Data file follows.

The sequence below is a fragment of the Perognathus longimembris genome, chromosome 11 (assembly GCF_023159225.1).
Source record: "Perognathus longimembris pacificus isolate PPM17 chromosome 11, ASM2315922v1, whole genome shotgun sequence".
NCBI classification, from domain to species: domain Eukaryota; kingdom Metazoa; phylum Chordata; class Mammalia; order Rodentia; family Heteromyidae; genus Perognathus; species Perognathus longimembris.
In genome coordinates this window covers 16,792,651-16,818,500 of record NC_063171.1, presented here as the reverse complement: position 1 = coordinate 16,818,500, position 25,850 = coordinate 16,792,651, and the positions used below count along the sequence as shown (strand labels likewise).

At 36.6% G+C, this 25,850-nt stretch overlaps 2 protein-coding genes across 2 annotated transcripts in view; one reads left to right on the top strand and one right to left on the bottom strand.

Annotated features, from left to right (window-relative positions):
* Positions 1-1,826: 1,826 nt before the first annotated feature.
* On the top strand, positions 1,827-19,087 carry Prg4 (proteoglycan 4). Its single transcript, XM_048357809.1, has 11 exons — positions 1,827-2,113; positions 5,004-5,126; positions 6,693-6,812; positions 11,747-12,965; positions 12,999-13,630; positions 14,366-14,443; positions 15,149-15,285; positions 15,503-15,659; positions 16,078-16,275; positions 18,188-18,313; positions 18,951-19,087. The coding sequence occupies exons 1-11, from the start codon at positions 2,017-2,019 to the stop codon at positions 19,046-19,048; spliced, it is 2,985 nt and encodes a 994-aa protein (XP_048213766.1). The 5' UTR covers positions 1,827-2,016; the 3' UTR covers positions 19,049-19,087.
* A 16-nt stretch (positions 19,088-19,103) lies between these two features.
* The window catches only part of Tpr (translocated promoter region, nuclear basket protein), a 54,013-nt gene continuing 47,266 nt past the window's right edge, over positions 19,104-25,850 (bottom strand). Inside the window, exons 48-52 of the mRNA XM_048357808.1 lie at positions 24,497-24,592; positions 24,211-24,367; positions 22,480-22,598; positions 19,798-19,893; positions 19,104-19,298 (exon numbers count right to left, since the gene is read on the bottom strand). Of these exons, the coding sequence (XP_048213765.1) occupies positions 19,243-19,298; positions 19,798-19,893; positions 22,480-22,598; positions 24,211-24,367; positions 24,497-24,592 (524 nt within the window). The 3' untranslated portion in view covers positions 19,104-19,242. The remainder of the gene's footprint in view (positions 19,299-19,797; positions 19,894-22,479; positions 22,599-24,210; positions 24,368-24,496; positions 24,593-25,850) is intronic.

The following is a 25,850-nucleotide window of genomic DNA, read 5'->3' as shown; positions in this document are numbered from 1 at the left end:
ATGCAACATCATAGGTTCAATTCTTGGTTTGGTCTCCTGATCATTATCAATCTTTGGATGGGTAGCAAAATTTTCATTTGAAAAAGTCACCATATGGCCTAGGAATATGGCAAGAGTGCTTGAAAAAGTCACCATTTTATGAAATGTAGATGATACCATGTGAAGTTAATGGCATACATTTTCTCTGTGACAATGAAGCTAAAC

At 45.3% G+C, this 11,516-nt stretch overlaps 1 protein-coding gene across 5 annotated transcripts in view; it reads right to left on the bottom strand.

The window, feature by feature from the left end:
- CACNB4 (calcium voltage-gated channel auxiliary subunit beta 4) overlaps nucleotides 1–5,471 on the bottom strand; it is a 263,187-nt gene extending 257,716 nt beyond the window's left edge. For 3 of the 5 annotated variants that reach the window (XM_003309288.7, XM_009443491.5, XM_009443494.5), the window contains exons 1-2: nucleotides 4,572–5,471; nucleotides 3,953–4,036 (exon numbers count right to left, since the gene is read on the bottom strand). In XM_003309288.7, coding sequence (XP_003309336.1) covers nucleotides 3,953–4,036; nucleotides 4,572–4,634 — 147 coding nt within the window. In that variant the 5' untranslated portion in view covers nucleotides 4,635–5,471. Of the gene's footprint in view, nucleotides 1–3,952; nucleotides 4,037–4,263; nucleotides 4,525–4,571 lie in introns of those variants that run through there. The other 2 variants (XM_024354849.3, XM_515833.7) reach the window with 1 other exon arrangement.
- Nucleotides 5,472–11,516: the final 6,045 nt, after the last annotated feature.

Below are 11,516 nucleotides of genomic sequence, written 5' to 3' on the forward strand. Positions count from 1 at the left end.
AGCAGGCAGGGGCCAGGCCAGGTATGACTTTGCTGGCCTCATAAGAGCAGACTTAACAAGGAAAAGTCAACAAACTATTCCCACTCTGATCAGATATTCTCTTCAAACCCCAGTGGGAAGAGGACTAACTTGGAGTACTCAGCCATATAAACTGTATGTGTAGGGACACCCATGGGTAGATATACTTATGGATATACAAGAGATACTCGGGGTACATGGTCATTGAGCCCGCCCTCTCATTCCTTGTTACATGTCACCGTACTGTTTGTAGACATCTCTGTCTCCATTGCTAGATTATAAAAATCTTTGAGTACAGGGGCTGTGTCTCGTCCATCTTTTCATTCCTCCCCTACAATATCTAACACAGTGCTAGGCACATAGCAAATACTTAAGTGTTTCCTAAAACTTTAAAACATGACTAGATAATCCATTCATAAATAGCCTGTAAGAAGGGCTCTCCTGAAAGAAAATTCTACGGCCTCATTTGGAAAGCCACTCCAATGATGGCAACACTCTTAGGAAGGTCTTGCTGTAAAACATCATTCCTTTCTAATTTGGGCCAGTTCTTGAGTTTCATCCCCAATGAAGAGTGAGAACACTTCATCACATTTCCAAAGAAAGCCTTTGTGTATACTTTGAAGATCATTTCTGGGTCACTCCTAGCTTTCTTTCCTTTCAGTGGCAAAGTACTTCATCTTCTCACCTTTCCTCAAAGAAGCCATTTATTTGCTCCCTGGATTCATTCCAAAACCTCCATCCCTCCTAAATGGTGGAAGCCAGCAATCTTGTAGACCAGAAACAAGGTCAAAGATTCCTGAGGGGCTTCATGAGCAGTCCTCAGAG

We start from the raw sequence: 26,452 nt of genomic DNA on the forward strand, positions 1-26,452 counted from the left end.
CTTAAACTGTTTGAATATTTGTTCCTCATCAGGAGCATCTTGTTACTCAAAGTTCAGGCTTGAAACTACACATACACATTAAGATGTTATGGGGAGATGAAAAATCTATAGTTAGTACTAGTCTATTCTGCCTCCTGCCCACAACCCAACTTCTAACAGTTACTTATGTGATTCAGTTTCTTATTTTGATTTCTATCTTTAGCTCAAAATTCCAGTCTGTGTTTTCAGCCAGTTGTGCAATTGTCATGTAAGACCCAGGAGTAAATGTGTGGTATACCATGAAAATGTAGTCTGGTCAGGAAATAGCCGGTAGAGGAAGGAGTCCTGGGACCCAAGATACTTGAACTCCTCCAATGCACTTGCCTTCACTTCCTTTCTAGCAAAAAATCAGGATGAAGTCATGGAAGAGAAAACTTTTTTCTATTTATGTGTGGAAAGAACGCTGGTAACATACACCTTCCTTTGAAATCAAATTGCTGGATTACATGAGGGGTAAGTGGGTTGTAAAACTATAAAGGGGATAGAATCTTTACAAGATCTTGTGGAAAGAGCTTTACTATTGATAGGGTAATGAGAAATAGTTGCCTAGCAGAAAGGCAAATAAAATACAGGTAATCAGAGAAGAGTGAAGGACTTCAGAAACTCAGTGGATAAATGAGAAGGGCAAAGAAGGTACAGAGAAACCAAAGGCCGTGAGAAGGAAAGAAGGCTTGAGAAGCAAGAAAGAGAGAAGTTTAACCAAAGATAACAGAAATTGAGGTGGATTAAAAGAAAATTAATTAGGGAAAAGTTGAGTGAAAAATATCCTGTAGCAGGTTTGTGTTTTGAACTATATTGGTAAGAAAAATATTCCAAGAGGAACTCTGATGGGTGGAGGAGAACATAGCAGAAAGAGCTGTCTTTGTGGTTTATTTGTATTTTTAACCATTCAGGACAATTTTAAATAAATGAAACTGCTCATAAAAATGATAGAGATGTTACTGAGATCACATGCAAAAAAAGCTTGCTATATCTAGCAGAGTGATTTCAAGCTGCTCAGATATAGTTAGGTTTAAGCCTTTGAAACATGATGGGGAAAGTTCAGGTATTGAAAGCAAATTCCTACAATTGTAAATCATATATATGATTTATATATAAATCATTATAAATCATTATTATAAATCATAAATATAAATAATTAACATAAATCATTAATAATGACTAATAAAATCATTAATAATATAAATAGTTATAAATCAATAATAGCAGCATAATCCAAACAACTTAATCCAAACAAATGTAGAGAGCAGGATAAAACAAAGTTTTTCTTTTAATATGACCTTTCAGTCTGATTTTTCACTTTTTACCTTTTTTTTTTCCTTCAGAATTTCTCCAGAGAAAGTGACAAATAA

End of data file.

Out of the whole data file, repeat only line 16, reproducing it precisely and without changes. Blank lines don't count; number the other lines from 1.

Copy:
- Nucleotides 5,472–11,516: the final 6,045 nt, after the last annotated feature.